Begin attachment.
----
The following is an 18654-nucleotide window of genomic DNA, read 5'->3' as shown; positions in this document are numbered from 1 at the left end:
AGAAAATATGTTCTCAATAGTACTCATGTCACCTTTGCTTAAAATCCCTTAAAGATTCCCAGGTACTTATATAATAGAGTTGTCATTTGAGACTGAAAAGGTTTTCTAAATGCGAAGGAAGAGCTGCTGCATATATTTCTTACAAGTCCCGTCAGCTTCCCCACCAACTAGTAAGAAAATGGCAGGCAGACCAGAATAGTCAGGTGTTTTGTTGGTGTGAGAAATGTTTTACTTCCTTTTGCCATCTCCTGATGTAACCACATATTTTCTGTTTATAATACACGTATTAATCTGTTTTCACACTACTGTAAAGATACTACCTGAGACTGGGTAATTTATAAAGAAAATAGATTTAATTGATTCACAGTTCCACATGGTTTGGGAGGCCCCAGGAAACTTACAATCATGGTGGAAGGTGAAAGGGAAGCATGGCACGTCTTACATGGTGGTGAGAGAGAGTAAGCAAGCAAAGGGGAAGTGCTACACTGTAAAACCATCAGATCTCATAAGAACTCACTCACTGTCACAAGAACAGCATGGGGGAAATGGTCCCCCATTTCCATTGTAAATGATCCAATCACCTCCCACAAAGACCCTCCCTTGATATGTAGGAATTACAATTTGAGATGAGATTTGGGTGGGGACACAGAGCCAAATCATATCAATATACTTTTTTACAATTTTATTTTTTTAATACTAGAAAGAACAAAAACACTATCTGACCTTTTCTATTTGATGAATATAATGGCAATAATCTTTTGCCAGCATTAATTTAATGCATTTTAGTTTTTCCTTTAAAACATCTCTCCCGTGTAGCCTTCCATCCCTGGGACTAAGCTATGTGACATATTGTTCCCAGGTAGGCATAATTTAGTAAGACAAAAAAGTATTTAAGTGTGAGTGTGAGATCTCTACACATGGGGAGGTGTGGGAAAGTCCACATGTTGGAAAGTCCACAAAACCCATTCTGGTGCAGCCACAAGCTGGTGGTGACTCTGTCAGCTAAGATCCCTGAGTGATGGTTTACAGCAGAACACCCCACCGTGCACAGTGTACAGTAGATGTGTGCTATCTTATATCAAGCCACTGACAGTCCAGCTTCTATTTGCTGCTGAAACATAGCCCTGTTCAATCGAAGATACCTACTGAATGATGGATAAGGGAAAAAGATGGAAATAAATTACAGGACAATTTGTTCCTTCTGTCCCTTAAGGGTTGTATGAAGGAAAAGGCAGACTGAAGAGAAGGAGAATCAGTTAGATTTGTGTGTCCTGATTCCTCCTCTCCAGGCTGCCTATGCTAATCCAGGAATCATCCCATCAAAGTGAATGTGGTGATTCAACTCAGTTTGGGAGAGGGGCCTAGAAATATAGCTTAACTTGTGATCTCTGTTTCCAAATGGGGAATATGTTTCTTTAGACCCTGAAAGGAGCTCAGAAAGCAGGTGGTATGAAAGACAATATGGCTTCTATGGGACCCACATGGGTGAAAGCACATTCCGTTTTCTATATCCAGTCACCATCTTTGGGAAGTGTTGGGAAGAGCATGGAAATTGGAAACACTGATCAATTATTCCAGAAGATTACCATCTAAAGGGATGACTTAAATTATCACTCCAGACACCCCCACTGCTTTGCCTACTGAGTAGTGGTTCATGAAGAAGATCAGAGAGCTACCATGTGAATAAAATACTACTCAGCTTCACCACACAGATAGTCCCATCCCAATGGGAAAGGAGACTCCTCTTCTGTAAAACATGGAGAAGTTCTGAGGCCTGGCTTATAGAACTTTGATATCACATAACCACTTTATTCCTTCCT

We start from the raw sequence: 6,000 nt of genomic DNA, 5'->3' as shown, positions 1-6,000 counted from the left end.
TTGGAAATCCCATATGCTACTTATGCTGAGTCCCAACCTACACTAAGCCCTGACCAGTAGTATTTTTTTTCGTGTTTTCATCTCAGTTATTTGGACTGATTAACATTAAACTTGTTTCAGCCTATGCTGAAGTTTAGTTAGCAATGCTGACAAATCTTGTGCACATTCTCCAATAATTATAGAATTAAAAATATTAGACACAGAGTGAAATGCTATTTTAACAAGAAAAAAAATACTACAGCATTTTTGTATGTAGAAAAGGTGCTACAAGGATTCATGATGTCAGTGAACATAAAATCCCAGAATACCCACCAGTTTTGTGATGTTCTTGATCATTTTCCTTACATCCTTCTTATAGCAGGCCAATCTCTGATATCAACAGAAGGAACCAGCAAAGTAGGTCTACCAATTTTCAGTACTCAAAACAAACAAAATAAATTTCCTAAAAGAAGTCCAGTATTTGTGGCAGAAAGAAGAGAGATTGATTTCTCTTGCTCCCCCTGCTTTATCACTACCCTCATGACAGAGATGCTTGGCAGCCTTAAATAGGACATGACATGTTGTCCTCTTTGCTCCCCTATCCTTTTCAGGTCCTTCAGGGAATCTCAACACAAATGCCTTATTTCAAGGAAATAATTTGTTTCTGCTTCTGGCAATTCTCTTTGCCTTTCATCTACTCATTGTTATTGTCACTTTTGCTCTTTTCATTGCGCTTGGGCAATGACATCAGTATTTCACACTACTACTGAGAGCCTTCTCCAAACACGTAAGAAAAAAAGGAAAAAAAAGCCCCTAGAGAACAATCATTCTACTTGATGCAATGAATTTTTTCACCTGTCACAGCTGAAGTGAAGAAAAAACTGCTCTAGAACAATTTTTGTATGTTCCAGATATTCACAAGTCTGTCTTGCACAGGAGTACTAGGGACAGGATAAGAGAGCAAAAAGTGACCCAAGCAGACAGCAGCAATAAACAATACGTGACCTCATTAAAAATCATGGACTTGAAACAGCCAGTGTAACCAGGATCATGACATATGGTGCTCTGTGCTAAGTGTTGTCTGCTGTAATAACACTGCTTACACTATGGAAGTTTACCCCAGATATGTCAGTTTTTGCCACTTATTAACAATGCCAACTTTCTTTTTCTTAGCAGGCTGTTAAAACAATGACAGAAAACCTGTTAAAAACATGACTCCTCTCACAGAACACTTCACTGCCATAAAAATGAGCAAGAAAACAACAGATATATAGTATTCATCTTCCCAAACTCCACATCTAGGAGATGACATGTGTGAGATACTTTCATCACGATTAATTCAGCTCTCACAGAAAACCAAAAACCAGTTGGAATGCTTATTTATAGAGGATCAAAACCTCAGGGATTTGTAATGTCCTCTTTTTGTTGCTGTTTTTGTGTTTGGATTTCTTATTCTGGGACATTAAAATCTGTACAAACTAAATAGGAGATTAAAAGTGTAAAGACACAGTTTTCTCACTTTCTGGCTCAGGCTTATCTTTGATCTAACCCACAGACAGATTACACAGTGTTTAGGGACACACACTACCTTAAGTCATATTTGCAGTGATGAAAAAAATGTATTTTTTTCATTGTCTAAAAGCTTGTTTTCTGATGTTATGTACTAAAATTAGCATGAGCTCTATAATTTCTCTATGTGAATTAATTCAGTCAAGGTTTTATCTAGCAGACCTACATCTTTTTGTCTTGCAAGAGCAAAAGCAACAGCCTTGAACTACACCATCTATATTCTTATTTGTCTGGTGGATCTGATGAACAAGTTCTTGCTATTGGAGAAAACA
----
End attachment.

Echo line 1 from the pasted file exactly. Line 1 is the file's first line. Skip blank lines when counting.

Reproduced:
The following is an 18654-nucleotide window of genomic DNA, read 5'->3' as shown; positions in this document are numbered from 1 at the left end: